At the moment, it’s Marvel leading the way, thanks to some smart world-building and a humdinger of a blockbuster in the form of The Avengers. However, with The Wolverine, the latest offering in the now-sprawling X-men universe, Fox has taken off some of the neat edges of the Disney-owned Marvel Studios movies. True to the character, The Wolverine is far gruffer and more personal than Marvel’s shiny productions.

It also offers a welcome culture-change, with the majority of the film set in Japan; a far cry from the great Western cities of LA or New York. It’s the first time Logan’s fabled time in Japan has made it to the big screen and it really suits the character. It’s a culture defined by its views on honour and power, and Wolverine fits into that beautifully. There are a number of very effective uses of Japanese imagery, and it’s moments like these that make the film stand apart from its Western-orientated peers.

But, like so many of the superhero films this year, these greats scenes are let down by the film’s uninspired storytelling. It’s the long spells in between such sparks of creativity that bring the whole thing down and remind you that all you’re really watching is a glorified cartoon.

But one thing this film has over its Saturday morning counterparts is the man of the moment, Hugh Jackman, who delivers yet another gripping performance as Wolverine. Possibly as a result of his totally un-Wolverine-like aging, he is given more to do emotionally and he delivers some excellent growly angst. But that isn't to say that, even in his mid-forties, he doesn't look damn impressive when he’s hacking yakuza to bits.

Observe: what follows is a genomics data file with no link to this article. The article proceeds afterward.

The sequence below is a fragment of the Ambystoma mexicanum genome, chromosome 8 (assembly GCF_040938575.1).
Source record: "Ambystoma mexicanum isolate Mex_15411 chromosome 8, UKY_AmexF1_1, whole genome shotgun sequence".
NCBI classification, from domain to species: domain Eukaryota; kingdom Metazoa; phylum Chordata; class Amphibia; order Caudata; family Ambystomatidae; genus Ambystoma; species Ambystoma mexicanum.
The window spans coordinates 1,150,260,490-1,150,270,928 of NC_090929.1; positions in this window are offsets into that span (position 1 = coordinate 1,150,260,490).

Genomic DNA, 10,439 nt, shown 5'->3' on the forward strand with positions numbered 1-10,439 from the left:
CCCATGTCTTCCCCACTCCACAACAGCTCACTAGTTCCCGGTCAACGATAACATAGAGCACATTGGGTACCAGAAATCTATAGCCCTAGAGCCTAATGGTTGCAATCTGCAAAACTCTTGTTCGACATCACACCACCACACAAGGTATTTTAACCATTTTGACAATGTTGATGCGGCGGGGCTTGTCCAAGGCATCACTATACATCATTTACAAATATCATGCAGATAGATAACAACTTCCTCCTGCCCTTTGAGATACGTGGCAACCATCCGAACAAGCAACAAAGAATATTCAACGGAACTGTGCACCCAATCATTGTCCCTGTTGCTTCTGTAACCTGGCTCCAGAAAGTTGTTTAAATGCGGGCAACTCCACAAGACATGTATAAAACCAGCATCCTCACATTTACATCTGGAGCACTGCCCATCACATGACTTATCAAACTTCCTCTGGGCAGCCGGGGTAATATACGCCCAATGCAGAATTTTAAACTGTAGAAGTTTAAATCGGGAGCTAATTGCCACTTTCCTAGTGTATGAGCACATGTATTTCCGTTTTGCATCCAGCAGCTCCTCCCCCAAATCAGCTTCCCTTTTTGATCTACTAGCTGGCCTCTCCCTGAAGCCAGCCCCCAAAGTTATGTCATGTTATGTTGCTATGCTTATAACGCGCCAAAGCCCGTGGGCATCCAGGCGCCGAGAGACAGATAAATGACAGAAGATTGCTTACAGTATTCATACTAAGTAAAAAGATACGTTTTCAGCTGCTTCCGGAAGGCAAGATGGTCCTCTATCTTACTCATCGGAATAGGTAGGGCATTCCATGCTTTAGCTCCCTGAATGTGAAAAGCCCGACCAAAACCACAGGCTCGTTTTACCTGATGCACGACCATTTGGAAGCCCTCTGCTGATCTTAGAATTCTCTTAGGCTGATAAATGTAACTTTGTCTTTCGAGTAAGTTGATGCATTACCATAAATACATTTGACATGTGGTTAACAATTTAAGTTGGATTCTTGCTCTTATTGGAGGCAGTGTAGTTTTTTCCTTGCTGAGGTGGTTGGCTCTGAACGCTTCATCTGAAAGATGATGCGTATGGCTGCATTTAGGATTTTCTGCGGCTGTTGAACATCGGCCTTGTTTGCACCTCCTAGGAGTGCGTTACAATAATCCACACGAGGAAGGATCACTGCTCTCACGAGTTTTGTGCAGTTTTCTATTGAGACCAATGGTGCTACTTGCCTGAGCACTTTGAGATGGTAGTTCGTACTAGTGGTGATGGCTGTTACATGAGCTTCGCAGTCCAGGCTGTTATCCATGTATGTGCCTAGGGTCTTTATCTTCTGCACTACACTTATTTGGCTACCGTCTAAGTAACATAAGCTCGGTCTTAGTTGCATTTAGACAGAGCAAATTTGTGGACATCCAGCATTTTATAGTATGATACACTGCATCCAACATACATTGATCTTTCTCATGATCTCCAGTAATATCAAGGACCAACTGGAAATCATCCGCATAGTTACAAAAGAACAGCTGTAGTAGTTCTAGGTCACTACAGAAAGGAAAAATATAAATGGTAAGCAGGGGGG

But, in the end, The Wolverine is yet another mildly disappointing superhero movie in a year full of them.


Sunday, 22 December 2013

Homeland – Season 3 Review

As a show, Homeland definitely has its ups and downs and its third year was a clear example of that. This season started solidly, then suffered through a weak third episode, was reinvigorated by a stunning middle section, followed by a slight regression before the moving finale. But, like season three, the show’s lows can be pretty low but its highs really high.

At its best, Homeland is a challenging drama that remains bitingly relevant in the post-9/11 world we live in. It asks challenging questions of those in power throughout the Western world, especially with regards to the CIA. But, more importantly, it is open about these questions and includes moments that shine a harsh light upon American’s international affairs.